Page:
Grandma Madea’s Hoppin’ Good Advice on Love, Relationships and Your Life

Grandma Madea’s Hoppin’ Good Advice on Love, Relationships and Your Life

Emmitt Perry, Jr. was born in New Orleans in 1969. He later adopted the name Tyler Perry to separate himself from his father, who he claimed had abused him while growing up in New Orleans. Tyler dropped out of school when he was sixteen-years-old and moved to Atlanta in 1992. Perry produced his first play, the compassion-themed musical I Know I’ve Been Changed in 1998, using the $12,000 that he had saved selling used cars, doing construction work and working at other odd jobs. Sadly, only thirty people showed up for the play’s opening night in a 1,200-seat Atlanta theater, and Tyler ended up homeless within a week.

Subsequent to launching a more rigorous grassroots publicity campaign, his play was staged again later that year at Atlanta’s House of Blues, where it was a big hit. Tyler and the show went on the road from there, with another nine of his plays following before the touring shows ended in 2006. Tyler Perry is the star of what is still known as the “chitlin’ circuit.” He’s a moody, funny and astoundingly prolific writer/producer/director/actor. As an actor, Tyler is best known for his fabulous fashion looks when he dresses up in the rocking floral print frocks (with an Adam’s apple) as the no-nonsense Grandma Mabel “Madea” Simmons.

Tyler Perry is also known as The Emperor of All Black Media, who’s very handsomely paid to wear that dress. When his film Madea’s Family Reunion opened in 2006, it was ranked as number one at box offices nationwide. Perry is a man whose mythology is both intentionally cultivated and yet oddly disconnected from his fame. Many have wondered: Is he gay? He’s not really saying, and it actually doesn’t matter. He’s earned a combined total of $250 million in less than four years. In 2007, Tyler was named one of Entertainment Weekly’s smartest people in Hollywood, as well as one of Time Magazine’s most influential people in the world. But yes indeed, our dear rich Tyler stills wears a frock. Alas, nobody’s perfect!

The video presented below for your viewing pleasure is a selection from Tyler Perry’s very funny, albeit bittersweet play, Madea Goes to Jail. Grandma Mabel “Madea” again stars Tyler, with Madea once more wearing a humble beflowered gown as she holds court with members of her family. In this particular episode, Grandma Madea gives her hoppin’ good advice on love, relationships and keepin’ on going in your life.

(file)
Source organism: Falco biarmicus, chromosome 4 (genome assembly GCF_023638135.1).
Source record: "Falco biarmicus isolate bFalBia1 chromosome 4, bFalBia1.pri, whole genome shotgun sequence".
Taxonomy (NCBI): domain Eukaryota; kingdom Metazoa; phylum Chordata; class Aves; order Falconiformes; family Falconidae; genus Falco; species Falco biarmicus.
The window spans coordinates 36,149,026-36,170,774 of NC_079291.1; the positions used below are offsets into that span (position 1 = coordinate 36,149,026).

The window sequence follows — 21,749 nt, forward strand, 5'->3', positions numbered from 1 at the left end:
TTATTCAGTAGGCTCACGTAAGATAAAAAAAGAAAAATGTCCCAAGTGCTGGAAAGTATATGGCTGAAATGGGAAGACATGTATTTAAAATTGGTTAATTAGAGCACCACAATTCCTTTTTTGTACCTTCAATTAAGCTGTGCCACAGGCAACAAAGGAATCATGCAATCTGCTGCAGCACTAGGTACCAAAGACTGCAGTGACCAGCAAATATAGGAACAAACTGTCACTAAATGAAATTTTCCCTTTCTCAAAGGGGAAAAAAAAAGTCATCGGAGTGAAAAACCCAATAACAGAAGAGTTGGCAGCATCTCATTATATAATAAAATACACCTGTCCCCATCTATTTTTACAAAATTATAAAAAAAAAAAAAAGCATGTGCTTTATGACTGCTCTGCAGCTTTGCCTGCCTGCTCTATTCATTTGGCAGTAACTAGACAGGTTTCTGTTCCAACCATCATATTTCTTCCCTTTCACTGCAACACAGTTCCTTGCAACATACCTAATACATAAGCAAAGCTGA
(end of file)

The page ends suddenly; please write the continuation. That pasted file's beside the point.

Madea’s Hoppin’ Good Advice on Love, Relationships and Your Life

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Yes We Can: American Stories of Hope

Yes We Can: American Stories of Hope

Qasim Basir is a young filmmaker living in New York City who has been inspired by Barack Obama. In an article on The Huffington Post, Qasim wrote that, “He has inspired me, a usually self-motivated individual, to try to be a better person overall. I sometimes find myself in situations where I have a choice to do my best or just get by. And something in me refers back to something Obama may have said about making this country better. Then I realize that if I can do better in all of my endeavors and we all do the same as a collective nation, this place can actually get better.”

As a filmmaker, Qasim wanted to do something in support of the man that he so admired. By chance, one of his filmmaker friends in Los Angeles, Mike Lynch, was thinking along the same lines. Late one night, Qasim received a call from Lynch in his small Manhattan studio. Lynch said, “Qasim, we need to do something to support Obama.” That call sparked a flame in Qasim that inspired him to stay up all night and draft some ideas for a short film series. He wanted the series of short films to capture the quality that he most admired about Barack Obama.

It was by no means easy for Qasim to achieve his vision. It took everything that he and Lynch had to pull together enough resources to be able to finish the series of films. Along the way, they received free assistance from some usually highly paid professionals and raised most of the financial support for the film series through friends’ donations. Qasim feels that, “That’s why what we did here is so significant. We took a page out of Obama’s book and were successful at it. Almost like a prototype, test, or a living example of how his plan for this country can really work. A grass roots effort, people pulling together with a common purpose, even without all the necessary means, can make something positive and significant happen. I like to say that we accomplished this with nothing but Hope.”

Entitled The Inspiration of Barack: “Yes We Can” Film Series, Qasim refers to them as “Seven American Stories of Hope.” Each of the short films is about different people who, in the face of suffering and hardships in their lives, were inspired by Obama to confront their hardships and take an essential step forward. Each of the titles begins with Yes We Can, which is followed by College, Economy, Family, Housing, Immigration, Vote and War.

A screening of The Inspiration of Barack: “Yes We Can” Film Series, along with a “behind the scenes” video, is scheduled to place at 7 p.m. on Friday, September 12th at Tribeca Cinemas (54 Varick St., New York City).

Yes We Can: College

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